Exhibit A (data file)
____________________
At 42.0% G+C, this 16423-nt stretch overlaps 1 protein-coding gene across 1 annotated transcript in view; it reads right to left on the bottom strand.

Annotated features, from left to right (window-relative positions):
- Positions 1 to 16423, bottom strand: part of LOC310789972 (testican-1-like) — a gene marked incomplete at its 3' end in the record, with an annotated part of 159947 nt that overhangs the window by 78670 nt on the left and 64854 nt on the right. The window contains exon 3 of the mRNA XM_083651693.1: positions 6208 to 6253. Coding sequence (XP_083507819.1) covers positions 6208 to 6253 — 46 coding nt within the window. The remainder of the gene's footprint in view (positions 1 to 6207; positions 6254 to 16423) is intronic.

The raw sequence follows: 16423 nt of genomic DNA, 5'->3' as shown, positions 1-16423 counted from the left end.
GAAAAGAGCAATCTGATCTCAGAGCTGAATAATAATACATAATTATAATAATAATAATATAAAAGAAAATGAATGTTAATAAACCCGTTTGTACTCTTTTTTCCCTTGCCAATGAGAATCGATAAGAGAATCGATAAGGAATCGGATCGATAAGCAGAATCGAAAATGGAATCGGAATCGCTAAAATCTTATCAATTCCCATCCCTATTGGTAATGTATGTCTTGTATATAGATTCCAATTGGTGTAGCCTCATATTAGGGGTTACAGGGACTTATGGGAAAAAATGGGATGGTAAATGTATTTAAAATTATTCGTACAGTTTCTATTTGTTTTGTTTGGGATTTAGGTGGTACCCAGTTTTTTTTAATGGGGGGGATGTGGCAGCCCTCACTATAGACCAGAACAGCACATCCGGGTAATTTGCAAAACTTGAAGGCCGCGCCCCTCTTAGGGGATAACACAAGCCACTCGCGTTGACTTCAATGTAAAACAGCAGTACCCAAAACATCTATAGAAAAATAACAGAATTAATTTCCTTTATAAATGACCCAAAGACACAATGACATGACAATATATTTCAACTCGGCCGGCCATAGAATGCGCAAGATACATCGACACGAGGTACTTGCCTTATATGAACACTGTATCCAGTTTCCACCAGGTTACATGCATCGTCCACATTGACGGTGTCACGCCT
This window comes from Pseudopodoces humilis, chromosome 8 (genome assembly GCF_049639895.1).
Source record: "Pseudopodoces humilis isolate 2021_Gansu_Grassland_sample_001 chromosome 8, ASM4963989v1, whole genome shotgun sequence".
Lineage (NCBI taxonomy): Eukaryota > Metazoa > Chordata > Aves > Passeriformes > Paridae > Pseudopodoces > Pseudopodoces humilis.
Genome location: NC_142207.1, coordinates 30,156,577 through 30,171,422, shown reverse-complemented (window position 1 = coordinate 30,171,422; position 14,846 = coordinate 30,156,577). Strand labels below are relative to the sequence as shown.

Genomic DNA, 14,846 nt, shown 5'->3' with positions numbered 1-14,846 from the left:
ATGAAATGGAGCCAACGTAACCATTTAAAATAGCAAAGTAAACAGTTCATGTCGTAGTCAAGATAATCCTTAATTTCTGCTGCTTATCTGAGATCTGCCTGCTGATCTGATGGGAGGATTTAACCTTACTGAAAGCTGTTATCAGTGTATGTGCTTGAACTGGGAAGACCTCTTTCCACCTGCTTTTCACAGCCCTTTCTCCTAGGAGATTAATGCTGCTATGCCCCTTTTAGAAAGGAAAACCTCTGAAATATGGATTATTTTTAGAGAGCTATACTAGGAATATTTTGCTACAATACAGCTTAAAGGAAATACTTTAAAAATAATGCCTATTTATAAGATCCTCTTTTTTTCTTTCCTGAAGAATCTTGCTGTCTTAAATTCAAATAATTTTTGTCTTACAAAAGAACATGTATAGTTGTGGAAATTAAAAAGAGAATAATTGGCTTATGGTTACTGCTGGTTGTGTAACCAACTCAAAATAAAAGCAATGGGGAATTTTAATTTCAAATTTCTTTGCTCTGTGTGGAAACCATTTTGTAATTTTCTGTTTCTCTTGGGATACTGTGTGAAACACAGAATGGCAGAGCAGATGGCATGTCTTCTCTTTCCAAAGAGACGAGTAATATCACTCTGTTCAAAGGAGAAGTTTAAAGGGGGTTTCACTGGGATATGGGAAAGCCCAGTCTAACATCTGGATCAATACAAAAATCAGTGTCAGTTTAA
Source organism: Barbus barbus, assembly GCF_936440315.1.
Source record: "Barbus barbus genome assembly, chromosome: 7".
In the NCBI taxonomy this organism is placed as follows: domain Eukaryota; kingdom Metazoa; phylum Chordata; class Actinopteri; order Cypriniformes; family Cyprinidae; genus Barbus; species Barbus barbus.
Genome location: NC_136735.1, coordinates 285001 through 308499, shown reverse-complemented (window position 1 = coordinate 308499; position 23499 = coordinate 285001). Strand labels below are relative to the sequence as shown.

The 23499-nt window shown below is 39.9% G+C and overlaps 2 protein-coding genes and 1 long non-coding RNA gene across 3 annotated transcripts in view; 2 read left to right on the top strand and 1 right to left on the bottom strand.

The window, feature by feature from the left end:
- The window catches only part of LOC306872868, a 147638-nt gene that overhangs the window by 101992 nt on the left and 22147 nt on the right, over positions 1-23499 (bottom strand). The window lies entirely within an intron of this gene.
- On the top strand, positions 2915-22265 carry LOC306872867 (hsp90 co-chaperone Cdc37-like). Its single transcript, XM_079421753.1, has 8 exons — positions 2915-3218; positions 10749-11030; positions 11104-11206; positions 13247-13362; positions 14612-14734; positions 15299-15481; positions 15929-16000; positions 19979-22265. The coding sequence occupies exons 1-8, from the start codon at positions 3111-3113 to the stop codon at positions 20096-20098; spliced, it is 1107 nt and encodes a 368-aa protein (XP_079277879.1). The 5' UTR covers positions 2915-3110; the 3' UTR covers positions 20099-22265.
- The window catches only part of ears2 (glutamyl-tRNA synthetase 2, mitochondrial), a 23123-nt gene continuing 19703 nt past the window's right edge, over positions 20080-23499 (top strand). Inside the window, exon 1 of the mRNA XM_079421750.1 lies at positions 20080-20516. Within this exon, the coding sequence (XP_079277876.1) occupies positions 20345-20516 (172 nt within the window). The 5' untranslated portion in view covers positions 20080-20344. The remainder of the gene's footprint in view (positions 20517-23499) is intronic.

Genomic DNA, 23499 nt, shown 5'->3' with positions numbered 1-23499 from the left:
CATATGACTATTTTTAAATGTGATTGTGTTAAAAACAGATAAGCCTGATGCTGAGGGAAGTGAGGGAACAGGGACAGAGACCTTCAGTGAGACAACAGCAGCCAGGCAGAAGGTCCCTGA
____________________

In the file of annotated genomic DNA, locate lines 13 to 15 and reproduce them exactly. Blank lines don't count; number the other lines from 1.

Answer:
Source record: "Barbus barbus genome assembly, chromosome: 7".
In the NCBI taxonomy this organism is placed as follows: domain Eukaryota; kingdom Metazoa; phylum Chordata; class Actinopteri; order Cypriniformes; family Cyprinidae; genus Barbus; species Barbus barbus.
Genome location: NC_136735.1, coordinates 285001 through 308499, shown reverse-complemented (window position 1 = coordinate 308499; position 23499 = coordinate 285001). Strand labels below are relative to the sequence as shown.